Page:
In the meantime people are leaving, both the best qualified and the low paid. With Macedonia at the bottom of the direct foreign investment table, with only half the volume going to Kosovo, there are serious grounds for fearing that an economic and financial model based on a stable denar is reaching its limits. But there is no public discussion about the implications. Passivity everywhere, and blind trust in fate.

But fate itself is blind, dear friends; unless you take it by its hand and show it where to act, there will be no change. As I said in the beginning, Macedonia could fail. It may do so, not because of external problems, as the government tries to make everyone believe, but because of the passivity of its own citizens.

Then again, elections might be around the corner, again. This will be another major opportunity for citizens to publicly show their allegiance and convince at least fifteen others to do so. Or else. Or will they?

I wanted to close with a few words about the president, but I realise a mechanical reluctance in my typing fingers, and decide to give in. So this blog ends with no words about the president. Maybe I should… Nah!



Vision? You’re fading…

Since it is available only in print and in Macedonian language, here is an English translation of the interview given to Republika, which was published on 9 August.

Is there any future for the Greek-Macedonian relations since Samaras refused to meet with Gruevski? What can get Greece back to the negotiation table?

 One look at the border crossings with Greece shows that there are relations and that there is need to normalize these relations. I don’t know if Gruevski and Samaras are the ones who will solve this issue, but I doubt it. Courage is certainly not going to be the reason for both of them to go down in the history of their countries.

Greece doesn’t have great interest in negotiating about this problem and I am convinced that this interest can be stimulated only by pressure from the EU and the USA. However, the bigger question here is whether the Macedonian government is ready for a serious step forward. It is illusory to think that time works in favour of Macedonia, having in mind the regional context and especially Macedonia’s internal economic and financial situation. The latest statements of Gruevski and especially Ivanov are very worrying in this respect.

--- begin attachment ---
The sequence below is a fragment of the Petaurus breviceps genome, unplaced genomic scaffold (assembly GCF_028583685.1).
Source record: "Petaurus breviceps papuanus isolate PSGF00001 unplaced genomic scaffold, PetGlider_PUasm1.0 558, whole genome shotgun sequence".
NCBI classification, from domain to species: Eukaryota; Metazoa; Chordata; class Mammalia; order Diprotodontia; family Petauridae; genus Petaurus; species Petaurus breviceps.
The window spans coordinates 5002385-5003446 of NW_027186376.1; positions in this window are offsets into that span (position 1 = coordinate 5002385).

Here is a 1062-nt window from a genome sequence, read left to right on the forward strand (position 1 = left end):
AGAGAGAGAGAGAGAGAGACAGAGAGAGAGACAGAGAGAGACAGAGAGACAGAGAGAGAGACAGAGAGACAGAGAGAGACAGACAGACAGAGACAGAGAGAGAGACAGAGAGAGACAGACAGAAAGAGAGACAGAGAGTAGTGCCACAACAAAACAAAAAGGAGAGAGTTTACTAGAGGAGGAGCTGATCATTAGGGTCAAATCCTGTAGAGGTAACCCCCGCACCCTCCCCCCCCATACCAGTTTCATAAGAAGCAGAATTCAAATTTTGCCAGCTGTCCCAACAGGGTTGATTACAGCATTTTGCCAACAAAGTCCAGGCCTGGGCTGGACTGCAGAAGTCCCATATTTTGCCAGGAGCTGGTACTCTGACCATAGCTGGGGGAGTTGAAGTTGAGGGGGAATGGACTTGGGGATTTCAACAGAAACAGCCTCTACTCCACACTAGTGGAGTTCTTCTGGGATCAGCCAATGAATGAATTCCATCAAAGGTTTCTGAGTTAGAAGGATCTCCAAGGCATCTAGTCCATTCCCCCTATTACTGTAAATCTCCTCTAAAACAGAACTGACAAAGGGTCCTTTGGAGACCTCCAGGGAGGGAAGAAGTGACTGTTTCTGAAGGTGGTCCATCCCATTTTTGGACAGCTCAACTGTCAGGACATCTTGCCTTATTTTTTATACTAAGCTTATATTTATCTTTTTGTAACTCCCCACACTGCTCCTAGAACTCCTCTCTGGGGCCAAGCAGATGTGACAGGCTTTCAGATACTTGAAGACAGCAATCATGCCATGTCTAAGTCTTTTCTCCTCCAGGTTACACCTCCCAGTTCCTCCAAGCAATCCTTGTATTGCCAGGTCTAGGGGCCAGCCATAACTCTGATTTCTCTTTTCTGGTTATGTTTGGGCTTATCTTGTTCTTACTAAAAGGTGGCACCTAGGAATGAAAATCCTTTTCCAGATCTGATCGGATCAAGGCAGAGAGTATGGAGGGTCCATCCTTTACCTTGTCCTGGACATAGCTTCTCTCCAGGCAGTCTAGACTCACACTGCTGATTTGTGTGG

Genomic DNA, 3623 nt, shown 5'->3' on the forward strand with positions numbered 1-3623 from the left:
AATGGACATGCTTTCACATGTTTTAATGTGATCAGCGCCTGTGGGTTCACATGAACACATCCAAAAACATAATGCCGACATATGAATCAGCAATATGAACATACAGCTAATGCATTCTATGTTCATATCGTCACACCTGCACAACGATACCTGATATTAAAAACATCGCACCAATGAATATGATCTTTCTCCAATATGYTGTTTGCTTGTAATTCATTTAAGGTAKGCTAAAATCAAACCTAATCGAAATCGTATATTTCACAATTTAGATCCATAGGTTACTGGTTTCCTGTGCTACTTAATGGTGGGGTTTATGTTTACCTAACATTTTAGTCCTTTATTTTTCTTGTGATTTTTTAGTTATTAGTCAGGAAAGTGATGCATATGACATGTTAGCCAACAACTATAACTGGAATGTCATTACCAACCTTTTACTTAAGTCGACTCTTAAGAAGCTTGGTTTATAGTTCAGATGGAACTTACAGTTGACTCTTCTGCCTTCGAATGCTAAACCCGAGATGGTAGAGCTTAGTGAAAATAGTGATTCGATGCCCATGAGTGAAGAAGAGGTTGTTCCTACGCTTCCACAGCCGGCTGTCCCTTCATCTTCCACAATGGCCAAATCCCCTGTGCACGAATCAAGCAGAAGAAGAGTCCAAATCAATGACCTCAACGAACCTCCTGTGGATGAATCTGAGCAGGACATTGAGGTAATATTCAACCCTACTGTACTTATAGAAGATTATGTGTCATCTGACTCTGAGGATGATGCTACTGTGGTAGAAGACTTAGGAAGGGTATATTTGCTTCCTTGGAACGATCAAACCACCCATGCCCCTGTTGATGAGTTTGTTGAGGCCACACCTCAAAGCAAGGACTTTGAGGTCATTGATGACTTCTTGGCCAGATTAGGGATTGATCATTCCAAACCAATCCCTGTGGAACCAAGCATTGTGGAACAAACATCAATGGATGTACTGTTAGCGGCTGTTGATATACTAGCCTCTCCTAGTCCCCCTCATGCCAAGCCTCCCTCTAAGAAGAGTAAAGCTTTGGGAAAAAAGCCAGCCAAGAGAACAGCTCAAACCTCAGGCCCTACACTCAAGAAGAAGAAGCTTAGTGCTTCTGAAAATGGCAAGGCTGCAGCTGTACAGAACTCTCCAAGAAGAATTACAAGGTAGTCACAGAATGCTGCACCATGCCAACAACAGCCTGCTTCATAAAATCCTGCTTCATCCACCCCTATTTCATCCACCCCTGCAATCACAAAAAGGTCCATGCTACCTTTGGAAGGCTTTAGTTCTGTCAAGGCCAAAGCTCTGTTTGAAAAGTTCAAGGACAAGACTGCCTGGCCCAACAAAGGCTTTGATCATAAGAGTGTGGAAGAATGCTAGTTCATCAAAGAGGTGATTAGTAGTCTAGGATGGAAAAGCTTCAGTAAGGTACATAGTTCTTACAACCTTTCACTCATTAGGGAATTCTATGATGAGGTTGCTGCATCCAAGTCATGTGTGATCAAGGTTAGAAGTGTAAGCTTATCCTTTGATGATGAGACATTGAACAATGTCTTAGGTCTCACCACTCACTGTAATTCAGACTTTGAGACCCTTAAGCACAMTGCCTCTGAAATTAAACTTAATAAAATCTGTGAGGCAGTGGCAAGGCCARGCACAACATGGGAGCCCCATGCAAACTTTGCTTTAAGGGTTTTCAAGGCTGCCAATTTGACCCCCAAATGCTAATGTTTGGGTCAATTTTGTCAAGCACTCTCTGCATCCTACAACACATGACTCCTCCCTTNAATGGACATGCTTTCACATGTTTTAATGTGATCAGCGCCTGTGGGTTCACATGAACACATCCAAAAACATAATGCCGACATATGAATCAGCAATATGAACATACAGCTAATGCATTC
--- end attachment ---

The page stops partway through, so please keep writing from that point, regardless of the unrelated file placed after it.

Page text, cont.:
According to you, where does the problem lie? Why have the negotiations in the UN not brought about results even after 18 years?

 The problem was created artificially and is based upon a hysterical reaction of one government of Greece. That government was faced with a possible implosion of parts of the national mythology, upon which the modern Greek state was created.

The problem is that now a rational solution has to be found for an utterly irrational problem. While the solution was not imperative during the nineties, the situation requires it now. The EU will not allow entry to a country that has an unsolved problem with another member state. Whether this approach is fair or not, that can still be discussed for decades. That is the reality and that is that.

A simultaneous problem is that a national mythology based on exclusivity is ruling in both countries. The academic and politico-social mainstream in both countries accept only one reality, while at the same time vehemently contesting the others’.

All that could be solved if in both countries there were elites, which were really interested in furthering their country. Had there been political elites in both countries, for which the public interest is larger than the personal one, this artificial problem would have been solved a long time ago. But obviously responsibility and courage are outdated categories, as are moral and ethical behaviour.

Is there any space for bulldozer-diplomacy as we have seen it in the nineties?